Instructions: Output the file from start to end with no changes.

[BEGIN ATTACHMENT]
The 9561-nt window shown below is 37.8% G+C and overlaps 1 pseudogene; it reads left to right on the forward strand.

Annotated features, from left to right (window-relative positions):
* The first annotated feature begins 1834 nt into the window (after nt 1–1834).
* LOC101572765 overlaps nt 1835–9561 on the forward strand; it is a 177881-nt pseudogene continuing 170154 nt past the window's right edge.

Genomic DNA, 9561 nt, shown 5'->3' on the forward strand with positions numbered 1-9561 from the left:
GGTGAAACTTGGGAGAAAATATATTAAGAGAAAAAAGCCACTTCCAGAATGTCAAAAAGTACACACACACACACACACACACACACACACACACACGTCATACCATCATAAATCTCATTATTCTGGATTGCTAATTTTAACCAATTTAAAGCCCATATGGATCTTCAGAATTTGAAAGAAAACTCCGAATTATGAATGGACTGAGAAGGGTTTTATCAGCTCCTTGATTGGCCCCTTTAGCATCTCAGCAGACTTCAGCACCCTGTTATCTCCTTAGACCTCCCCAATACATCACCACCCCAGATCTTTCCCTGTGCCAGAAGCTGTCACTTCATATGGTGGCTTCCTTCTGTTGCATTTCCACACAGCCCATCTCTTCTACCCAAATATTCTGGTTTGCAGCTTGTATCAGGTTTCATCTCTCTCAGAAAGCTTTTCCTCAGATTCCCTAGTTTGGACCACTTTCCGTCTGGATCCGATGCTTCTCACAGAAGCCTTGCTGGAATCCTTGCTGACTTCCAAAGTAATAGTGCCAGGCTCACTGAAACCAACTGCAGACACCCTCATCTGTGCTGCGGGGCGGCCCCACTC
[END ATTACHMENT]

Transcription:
The 9561-nt window shown below is 37.8% G+C and overlaps 1 pseudogene; it reads left to right on the forward strand.

Annotated features, from left to right (window-relative positions):
* The first annotated feature begins 1834 nt into the window (after nt 1–1834).
* LOC101572765 overlaps nt 1835–9561 on the forward strand; it is a 177881-nt pseudogene continuing 170154 nt past the window's right edge.

Genomic DNA, 9561 nt, shown 5'->3' on the forward strand with positions numbered 1-9561 from the left:
GGTGAAACTTGGGAGAAAATATATTAAGAGAAAAAAGCCACTTCCAGAATGTCAAAAAGTACACACACACACACACACACACACACACACACACACGTCATACCATCATAAATCTCATTATTCTGGATTGCTAATTTTAACCAATTTAAAGCCCATATGGATCTTCAGAATTTGAAAGAAAACTCCGAATTATGAATGGACTGAGAAGGGTTTTATCAGCTCCTTGATTGGCCCCTTTAGCATCTCAGCAGACTTCAGCACCCTGTTATCTCCTTAGACCTCCCCAATACATCACCACCCCAGATCTTTCCCTGTGCCAGAAGCTGTCACTTCATATGGTGGCTTCCTTCTGTTGCATTTCCACACAGCCCATCTCTTCTACCCAAATATTCTGGTTTGCAGCTTGTATCAGGTTTCATCTCTCTCAGAAAGCTTTTCCTCAGATTCCCTAGTTTGGACCACTTTCCGTCTGGATCCGATGCTTCTCACAGAAGCCTTGCTGGAATCCTTGCTGACTTCCAAAGTAATAGTGCCAGGCTCACTGAAACCAACTGCAGACACCCTCATCTGTGCTGCGGGGCGGCCCCACTC